Most people strongly condemn terrorism; yet they often fail to say how terrorist acts differ from other acts of violence such as the killing of civilians in war. Stephen Nathanson argues that we cannot have morally credible views about terrorism if we focus on terrorism alone and neglect broader issues about the ethics of war. His book challenges influential views on the ethics of war, including the realist view that morality does not apply to war, and Michael Walzer's defence of attacks on civilians in 'supreme emergency' circumstances. It provides a clear definition of terrorism, an analysis of what makes terrorism morally wrong, and a rule-utilitarian defence of noncombatant immunity, as well as discussions of the Allied bombings of cities in World War II, collateral damage, and the clash between rights theories and utilitarianism. It will interest a wide range of readers in philosophy, political theory, international relations and law.Walzer comes close to acknowledging the possibility of justified terrorism in a reprinted version of his essay aTerrorism: A Critique of Excuses.a In a brief, parenthetical addition to this essay, Walzer asks whether terrorism could be justified in aanbsp;...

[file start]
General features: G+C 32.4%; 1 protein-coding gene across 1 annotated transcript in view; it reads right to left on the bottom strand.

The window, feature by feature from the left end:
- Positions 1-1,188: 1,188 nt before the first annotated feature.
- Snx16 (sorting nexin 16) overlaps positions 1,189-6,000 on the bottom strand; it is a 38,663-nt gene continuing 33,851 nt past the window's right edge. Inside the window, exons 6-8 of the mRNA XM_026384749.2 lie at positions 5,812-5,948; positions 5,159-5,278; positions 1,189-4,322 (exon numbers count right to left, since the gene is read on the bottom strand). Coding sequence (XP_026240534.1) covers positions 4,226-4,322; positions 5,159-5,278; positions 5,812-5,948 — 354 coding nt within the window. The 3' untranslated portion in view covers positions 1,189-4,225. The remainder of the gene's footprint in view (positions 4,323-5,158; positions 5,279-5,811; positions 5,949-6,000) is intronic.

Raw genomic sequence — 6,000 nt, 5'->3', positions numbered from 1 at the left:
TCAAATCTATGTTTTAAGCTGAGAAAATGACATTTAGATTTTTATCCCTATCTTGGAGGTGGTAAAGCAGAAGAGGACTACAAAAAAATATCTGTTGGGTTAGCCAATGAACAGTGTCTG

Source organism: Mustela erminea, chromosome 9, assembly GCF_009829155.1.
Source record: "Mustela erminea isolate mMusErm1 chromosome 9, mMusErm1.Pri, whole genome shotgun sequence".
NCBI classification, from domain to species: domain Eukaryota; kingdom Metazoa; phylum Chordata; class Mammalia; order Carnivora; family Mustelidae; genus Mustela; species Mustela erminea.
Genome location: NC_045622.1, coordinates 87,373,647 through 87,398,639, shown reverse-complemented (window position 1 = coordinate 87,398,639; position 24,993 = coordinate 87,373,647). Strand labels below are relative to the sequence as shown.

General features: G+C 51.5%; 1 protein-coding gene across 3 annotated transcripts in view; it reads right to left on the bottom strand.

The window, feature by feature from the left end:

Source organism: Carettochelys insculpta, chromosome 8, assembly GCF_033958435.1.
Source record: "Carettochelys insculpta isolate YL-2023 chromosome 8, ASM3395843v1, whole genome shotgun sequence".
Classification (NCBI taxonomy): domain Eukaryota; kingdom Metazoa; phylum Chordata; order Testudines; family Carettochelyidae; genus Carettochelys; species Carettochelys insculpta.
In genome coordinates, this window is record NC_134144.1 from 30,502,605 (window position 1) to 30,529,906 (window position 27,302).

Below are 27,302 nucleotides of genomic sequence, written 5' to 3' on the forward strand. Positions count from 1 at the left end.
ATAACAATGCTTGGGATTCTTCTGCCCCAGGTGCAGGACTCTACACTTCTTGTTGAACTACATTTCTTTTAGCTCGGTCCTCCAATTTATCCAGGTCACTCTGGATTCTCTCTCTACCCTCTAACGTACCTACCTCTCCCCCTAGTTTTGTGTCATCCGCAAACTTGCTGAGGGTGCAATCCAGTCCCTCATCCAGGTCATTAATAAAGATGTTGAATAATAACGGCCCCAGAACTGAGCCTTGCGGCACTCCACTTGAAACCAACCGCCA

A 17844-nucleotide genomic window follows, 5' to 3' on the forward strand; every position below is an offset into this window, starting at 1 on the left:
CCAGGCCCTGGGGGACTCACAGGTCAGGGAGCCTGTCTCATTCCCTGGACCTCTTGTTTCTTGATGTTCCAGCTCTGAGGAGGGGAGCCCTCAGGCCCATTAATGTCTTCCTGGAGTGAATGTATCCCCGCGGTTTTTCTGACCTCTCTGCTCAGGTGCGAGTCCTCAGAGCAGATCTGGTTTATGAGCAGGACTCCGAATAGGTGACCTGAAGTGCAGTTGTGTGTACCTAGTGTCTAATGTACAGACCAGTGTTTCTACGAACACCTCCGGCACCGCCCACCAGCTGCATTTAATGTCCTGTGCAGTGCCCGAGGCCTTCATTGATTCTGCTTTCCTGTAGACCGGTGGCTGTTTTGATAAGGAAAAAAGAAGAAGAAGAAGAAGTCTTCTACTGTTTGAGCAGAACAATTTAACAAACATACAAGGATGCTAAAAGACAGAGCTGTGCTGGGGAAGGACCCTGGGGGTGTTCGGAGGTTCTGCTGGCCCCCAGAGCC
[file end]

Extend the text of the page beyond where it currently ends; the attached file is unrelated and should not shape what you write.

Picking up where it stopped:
|Title||:||Terrorism and the Ethics of War|
|Publisher||:||Cambridge University Press - 2010-05-13|